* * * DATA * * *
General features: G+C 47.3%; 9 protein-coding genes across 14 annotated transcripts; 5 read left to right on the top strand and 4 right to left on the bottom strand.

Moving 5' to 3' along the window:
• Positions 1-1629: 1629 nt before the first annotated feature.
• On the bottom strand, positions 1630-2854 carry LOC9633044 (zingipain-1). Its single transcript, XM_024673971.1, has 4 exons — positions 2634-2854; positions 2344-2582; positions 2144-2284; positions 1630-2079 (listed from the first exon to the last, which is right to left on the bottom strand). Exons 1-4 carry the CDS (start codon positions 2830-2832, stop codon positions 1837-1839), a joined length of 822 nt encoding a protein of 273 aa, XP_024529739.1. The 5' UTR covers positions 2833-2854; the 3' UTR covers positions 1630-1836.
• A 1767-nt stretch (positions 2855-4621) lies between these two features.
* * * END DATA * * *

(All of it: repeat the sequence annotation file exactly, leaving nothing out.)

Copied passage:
General features: G+C 47.3%; 9 protein-coding genes across 14 annotated transcripts; 5 read left to right on the top strand and 4 right to left on the bottom strand.

Moving 5' to 3' along the window:
• Positions 1-1629: 1629 nt before the first annotated feature.
• On the bottom strand, positions 1630-2854 carry LOC9633044 (zingipain-1). Its single transcript, XM_024673971.1, has 4 exons — positions 2634-2854; positions 2344-2582; positions 2144-2284; positions 1630-2079 (listed from the first exon to the last, which is right to left on the bottom strand). Exons 1-4 carry the CDS (start codon positions 2830-2832, stop codon positions 1837-1839), a joined length of 822 nt encoding a protein of 273 aa, XP_024529739.1. The 5' UTR covers positions 2833-2854; the 3' UTR covers positions 1630-1836.
• A 1767-nt stretch (positions 2855-4621) lies between these two features.